Probe says Russian jet 'broke up in air' as bodies of the 224 victims flown home from Egypt
A Russian airliner that crashed in Egypt broke up 'in the air', an investigator said Sunday, as the bodies of many of the 224 people killed on board were flown home.
Wadi-Al-Zolomat, Egypt: A Russian airliner that crashed in Egypt broke up "in the air", an investigator said Sunday, as the bodies of many of the 224 people killed on board were flown home.
President Abdel Fattah al-Sisi urged patience to determine the cause of Saturday's crash, after the Islamic State jihadist group (IS) claimed it brought down the A-321 in Egypt's restive Sinai Peninsula.
"The disintegration happened in the air and the fragments are strewn over a large area," said Viktor Sorochenko, a senior official with Russia's Interstate Aviation Committee, quoted by the Russian news agency RIA-Novosti from Cairo.
Sorochenko, who is heading an international panel of experts, said it was "too early to draw conclusions" about what caused the flight from the Red Sea holiday resort of Sharm el-Sheikh to Saint Petersburg to crash.
Late on Sunday, a Russian plane carrying 162 bodies of those killed left Cairo for Saint Petersburg, airport officials said.
Russian officials said it was expected to land at around 0200 GMT.
Investigators have recovered the "black box" flight recorders of the Airbus which crashed killing all those on board, and the Egyptian government said its contents were being analysed.
"In such cases, leave it to specialists to determine the cause of the plane crash because it is a subject of an extensive and complicated technical study," Sisi said.
The crash site in the Wadi al-Zolomat area of North Sinai was littered with blackened aircraft parts Sunday as the smell of burnt metal lingered, an AFP correspondent said.
There were no bodies visible, but soldiers guarded dozen of bags and suitcases belonging to passengers from flight KGL 9268.
A tiny red jacket underlined the horror of the tragedy that also killed 17 children.
Officers involved in the search efforts said rescue crews had recovered 168 bodies so far, including one of a girl found eight kilometres (five miles) from the main wreckage.
Army helicopters hovered above the site as the search for bodies continued.
IS claim downplayed
Flags flew at half mast in Russia on Sunday and entertainment programmes on television were cancelled on a national day of mourning for the victims, most of them Russians ranging in age from 10 months to 77 years.
Cairo said there were 214 Russian and three Ukranian passengers on board, and seven crew members.
Thousands of Russians gathered in Saint Petersburg's Palace Square to observe a minute's silence and release doves and balloons to the darkening sky.
"It was impossible for me not to come," said Nika Kletskikh, 27, who lost a friend in the crash, "It's so awful to think that she's no longer there."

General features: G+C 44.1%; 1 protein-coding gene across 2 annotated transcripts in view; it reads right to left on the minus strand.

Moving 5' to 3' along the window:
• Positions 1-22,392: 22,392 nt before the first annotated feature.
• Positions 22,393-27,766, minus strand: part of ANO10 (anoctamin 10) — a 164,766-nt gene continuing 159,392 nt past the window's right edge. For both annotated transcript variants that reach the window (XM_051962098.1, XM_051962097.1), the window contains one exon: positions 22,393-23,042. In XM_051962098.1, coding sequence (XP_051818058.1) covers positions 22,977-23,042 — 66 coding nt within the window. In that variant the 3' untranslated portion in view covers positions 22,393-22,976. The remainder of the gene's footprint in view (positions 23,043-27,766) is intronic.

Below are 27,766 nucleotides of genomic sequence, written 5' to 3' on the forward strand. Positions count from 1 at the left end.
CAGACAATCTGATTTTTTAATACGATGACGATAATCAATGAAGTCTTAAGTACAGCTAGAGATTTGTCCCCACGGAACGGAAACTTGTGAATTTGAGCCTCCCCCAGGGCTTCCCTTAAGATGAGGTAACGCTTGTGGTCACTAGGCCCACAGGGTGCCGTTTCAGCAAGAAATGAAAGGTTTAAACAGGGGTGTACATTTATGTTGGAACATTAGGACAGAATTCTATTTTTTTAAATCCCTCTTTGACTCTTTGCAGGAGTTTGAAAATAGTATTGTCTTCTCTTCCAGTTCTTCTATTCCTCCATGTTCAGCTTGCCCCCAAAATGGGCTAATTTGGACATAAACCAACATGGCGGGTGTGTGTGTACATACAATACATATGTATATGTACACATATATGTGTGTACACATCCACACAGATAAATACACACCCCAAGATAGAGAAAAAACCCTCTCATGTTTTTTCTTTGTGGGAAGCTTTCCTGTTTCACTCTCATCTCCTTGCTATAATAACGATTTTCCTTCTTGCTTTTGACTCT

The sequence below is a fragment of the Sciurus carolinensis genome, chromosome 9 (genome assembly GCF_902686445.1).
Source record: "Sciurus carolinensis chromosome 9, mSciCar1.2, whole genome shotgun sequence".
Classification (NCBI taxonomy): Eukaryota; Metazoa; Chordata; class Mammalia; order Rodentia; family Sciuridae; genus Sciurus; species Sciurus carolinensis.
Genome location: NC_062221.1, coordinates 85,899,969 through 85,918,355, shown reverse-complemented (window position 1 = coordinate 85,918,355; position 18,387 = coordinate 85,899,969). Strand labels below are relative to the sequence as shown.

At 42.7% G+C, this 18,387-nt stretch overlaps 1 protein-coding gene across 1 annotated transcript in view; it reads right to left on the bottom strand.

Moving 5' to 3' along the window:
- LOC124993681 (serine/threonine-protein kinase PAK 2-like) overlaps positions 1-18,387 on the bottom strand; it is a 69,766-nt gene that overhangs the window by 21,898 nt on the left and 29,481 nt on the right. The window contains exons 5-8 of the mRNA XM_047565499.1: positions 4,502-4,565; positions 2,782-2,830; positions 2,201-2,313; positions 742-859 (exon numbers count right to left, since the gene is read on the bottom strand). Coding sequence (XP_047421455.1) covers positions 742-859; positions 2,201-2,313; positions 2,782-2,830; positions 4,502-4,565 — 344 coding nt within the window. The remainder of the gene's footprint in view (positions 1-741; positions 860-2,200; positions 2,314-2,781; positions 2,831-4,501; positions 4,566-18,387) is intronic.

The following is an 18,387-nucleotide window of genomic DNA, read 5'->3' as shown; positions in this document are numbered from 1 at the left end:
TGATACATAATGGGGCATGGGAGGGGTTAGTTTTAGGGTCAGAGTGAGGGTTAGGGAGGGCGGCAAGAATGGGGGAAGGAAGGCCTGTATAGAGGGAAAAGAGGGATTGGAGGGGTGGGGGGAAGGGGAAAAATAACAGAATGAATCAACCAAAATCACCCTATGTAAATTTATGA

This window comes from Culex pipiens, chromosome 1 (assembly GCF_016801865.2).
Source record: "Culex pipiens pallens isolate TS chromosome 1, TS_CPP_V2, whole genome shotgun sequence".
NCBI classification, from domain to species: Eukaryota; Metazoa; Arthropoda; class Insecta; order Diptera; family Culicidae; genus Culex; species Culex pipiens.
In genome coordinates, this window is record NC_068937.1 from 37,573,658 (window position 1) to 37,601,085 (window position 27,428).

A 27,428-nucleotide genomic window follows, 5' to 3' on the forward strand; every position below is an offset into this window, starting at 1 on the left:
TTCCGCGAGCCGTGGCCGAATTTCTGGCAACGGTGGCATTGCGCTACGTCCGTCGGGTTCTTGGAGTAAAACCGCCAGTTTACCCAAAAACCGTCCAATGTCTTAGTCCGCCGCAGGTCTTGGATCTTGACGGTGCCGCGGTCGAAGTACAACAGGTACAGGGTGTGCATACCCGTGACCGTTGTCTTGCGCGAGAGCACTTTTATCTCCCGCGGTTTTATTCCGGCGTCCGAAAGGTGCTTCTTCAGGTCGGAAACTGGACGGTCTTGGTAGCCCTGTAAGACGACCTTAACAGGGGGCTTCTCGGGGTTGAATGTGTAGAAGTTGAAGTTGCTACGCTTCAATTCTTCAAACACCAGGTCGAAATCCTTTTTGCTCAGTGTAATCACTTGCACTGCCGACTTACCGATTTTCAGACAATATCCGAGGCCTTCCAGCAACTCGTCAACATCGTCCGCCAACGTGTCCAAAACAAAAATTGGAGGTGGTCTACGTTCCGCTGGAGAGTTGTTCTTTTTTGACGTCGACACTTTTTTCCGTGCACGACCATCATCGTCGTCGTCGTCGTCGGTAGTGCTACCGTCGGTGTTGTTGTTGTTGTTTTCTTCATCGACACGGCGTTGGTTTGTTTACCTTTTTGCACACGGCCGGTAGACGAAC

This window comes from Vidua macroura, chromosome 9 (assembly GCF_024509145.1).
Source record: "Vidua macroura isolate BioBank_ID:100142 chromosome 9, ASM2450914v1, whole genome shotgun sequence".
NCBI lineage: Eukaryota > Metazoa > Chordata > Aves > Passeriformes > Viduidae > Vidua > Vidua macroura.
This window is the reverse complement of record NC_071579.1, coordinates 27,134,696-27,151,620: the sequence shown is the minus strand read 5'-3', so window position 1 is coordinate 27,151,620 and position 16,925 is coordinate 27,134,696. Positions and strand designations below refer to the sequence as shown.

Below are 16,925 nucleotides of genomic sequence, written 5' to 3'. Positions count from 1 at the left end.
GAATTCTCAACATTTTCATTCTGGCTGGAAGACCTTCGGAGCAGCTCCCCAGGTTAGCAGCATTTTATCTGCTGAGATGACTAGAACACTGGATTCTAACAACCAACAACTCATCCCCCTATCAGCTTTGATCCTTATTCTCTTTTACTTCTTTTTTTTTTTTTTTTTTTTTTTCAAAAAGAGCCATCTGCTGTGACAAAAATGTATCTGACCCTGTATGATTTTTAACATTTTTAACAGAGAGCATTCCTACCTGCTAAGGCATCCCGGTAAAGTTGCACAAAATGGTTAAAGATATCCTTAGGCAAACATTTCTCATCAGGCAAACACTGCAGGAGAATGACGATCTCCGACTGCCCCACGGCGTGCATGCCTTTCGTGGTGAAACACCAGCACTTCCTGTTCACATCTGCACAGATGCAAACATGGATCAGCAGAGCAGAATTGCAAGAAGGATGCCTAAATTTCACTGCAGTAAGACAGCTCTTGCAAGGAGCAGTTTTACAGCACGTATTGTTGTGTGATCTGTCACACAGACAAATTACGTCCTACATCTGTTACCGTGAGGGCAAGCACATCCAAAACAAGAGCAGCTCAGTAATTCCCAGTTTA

Both Cairo and Moscow have downplayed the claim from Egypt's IS branch that it brought down the aircraft flown by the airline Kogalymavia, operating under the name Metrojet.
Prime Minister Sharif Ismail said experts had confirmed the militants could not down a plane flying at 30,000 feet (9,000 metres), the aircraft's flight level, and Russian Transport Minister Maxim Sokolov said the claim "cannot be considered accurate".
A Russian team including Sokolov and the emergencies minister, Vladimir Puchkov, visited the scene in a remote part of the Sinai. Later on Sunday they left for Moscow.
Two air accident investigators from France, Airbus's home country, were also due in Egypt along with six experts from the aerospace giant.
Germany's Lufthansa, Emirates and Air France all said they would halt flights over Sinai until the reasons for the crash were known.
The plane lost contact with air traffic control 23 minutes after take-off early on Saturday.
Wreckage and dead bodies were found scattered over a large area south of the town of El-Arish. Many bodies were missing limbs, said an officer, who requested anonymity.
The IS affiliate waging an insurgency in the Sinai claimed it brought down the aircraft in revenge for Russian air strikes against the jihadist group in Syria.
But experts dismissed the idea.
To reach a plane at that altitude "you would need hard-to-use missiles, so it seems unlikely," said Jean-Paul Troadec, former director of France's BEA aviation investigation agency.
"This requires trained people and equipment that IS does not have, to my knowledge."
Experts said a surface-to-air missile could have struck the aircraft if it had been descending, and that a bomb on board could not yet be ruled out, but technical or human error was more likely.
An Egyptian air traffic control official said the pilot told him in their last exchange that he had radio trouble, but Civil Aviation Minister Mohamed Hossam Kamal said communications had been "normal".
"There was nothing abnormal... and the pilot didn't ask to change the plane's route," he said.
Russia has a dismal air safety record, and while larger carriers have begun upgrading ageing fleets, the crash is likely to raise concerns about smaller airlines such as Kogalymavia.
On Sunday, the Russian transportation watchdog, Rostransnadzor, ordered Kogalymavia to perform a full check on its A-321s.
Kogalymavia confirmed the instructions but denied this amounted to a de facto grounding of its remaining fleet of six A-321 airliners.
The last major air crash in Egypt was in 2004, when a Flash Airlines Boeing 737 plunged into the Red Sea after taking off from Sharm el-Sheikh, killing all 148 people on board.
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